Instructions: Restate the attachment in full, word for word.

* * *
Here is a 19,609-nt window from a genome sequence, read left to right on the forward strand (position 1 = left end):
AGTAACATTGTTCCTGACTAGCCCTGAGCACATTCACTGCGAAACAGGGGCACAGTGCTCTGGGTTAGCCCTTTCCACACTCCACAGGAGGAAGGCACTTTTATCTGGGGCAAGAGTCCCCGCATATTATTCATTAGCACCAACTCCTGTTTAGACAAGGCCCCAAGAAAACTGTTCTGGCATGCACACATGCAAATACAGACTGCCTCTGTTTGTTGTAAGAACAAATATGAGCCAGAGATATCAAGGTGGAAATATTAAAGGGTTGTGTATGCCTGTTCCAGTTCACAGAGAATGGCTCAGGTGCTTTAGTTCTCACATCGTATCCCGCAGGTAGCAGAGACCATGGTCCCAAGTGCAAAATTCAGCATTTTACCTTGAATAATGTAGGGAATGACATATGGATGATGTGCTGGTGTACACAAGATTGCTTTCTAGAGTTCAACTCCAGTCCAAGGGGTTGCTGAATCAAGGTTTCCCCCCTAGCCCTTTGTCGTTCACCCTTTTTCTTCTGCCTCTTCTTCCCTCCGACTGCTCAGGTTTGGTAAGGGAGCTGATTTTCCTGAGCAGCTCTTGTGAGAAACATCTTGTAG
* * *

Here is a 19,609-nt window from a genome sequence, read left to right on the forward strand (position 1 = left end):
AGTAACATTGTTCCTGACTAGCCCTGAGCACATTCACTGCGAAACAGGGGCACAGTGCTCTGGGTTAGCCCTTTCCACACTCCACAGGAGGAAGGCACTTTTATCTGGGGCAAGAGTCCCCGCATATTATTCATTAGCACCAACTCCTGTTTAGACAAGGCCCCAAGAAAACTGTTCTGGCATGCACACATGCAAATACAGACTGCCTCTGTTTGTTGTAAGAACAAATATGAGCCAGAGATATCAAGGTGGAAATATTAAAGGGTTGTGTATGCCTGTTCCAGTTCACAGAGAATGGCTCAGGTGCTTTAGTTCTCACATCGTATCCCGCAGGTAGCAGAGACCATGGTCCCAAGTGCAAAATTCAGCATTTTACCTTGAATAATGTAGGGAATGACATATGGATGATGTGCTGGTGTACACAAGATTGCTTTCTAGAGTTCAACTCCAGTCCAAGGGGTTGCTGAATCAAGGTTTCCCCCCTAGCCCTTTGTCGTTCACCCTTTTTCTTCTGCCTCTTCTTCCCTCCGACTGCTCAGGTTTGGTAAGGGAGCTGATTTTCCTGAGCAGCTCTTGTGAGAAACATCTTGTAG